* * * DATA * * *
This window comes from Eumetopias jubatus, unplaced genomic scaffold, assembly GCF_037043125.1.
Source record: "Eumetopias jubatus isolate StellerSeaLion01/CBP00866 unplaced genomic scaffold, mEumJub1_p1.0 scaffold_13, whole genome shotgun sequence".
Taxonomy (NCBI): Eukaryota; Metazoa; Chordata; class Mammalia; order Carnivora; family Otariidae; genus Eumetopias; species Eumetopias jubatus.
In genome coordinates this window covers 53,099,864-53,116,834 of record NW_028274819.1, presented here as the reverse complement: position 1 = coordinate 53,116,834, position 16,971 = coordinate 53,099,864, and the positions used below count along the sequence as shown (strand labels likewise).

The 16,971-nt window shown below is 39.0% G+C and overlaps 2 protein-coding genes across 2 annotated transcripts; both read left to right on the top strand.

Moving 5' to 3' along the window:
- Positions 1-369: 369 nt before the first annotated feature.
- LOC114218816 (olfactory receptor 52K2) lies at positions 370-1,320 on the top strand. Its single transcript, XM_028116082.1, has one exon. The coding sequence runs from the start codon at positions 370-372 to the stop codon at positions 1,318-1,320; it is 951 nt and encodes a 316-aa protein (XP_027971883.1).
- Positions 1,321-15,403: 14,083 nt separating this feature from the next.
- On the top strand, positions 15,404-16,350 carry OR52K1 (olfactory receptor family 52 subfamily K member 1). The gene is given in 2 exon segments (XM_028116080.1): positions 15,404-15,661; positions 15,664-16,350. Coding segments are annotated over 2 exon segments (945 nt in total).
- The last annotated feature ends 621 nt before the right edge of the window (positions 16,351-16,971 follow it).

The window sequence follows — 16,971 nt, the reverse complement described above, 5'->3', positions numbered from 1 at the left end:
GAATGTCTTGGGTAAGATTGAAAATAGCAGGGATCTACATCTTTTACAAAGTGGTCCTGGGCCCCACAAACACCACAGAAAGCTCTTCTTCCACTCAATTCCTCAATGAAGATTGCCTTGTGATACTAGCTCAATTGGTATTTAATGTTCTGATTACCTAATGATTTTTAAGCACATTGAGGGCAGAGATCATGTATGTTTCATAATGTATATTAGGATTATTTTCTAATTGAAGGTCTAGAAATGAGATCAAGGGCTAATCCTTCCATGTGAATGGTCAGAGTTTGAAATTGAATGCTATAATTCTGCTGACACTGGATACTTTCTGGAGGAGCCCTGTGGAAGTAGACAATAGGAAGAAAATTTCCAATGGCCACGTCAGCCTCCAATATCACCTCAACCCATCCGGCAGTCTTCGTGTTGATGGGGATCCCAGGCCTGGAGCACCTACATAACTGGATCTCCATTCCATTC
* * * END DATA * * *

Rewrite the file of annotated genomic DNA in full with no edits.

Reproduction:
This window comes from Eumetopias jubatus, unplaced genomic scaffold, assembly GCF_037043125.1.
Source record: "Eumetopias jubatus isolate StellerSeaLion01/CBP00866 unplaced genomic scaffold, mEumJub1_p1.0 scaffold_13, whole genome shotgun sequence".
Taxonomy (NCBI): Eukaryota; Metazoa; Chordata; class Mammalia; order Carnivora; family Otariidae; genus Eumetopias; species Eumetopias jubatus.
In genome coordinates this window covers 53,099,864-53,116,834 of record NW_028274819.1, presented here as the reverse complement: position 1 = coordinate 53,116,834, position 16,971 = coordinate 53,099,864, and the positions used below count along the sequence as shown (strand labels likewise).

The 16,971-nt window shown below is 39.0% G+C and overlaps 2 protein-coding genes across 2 annotated transcripts; both read left to right on the top strand.

Moving 5' to 3' along the window:
- Positions 1-369: 369 nt before the first annotated feature.
- LOC114218816 (olfactory receptor 52K2) lies at positions 370-1,320 on the top strand. Its single transcript, XM_028116082.1, has one exon. The coding sequence runs from the start codon at positions 370-372 to the stop codon at positions 1,318-1,320; it is 951 nt and encodes a 316-aa protein (XP_027971883.1).
- Positions 1,321-15,403: 14,083 nt separating this feature from the next.
- On the top strand, positions 15,404-16,350 carry OR52K1 (olfactory receptor family 52 subfamily K member 1). The gene is given in 2 exon segments (XM_028116080.1): positions 15,404-15,661; positions 15,664-16,350. Coding segments are annotated over 2 exon segments (945 nt in total).
- The last annotated feature ends 621 nt before the right edge of the window (positions 16,351-16,971 follow it).

The window sequence follows — 16,971 nt, the reverse complement described above, 5'->3', positions numbered from 1 at the left end:
GAATGTCTTGGGTAAGATTGAAAATAGCAGGGATCTACATCTTTTACAAAGTGGTCCTGGGCCCCACAAACACCACAGAAAGCTCTTCTTCCACTCAATTCCTCAATGAAGATTGCCTTGTGATACTAGCTCAATTGGTATTTAATGTTCTGATTACCTAATGATTTTTAAGCACATTGAGGGCAGAGATCATGTATGTTTCATAATGTATATTAGGATTATTTTCTAATTGAAGGTCTAGAAATGAGATCAAGGGCTAATCCTTCCATGTGAATGGTCAGAGTTTGAAATTGAATGCTATAATTCTGCTGACACTGGATACTTTCTGGAGGAGCCCTGTGGAAGTAGACAATAGGAAGAAAATTTCCAATGGCCACGTCAGCCTCCAATATCACCTCAACCCATCCGGCAGTCTTCGTGTTGATGGGGATCCCAGGCCTGGAGCACCTACATAACTGGATCTCCATTCCATTC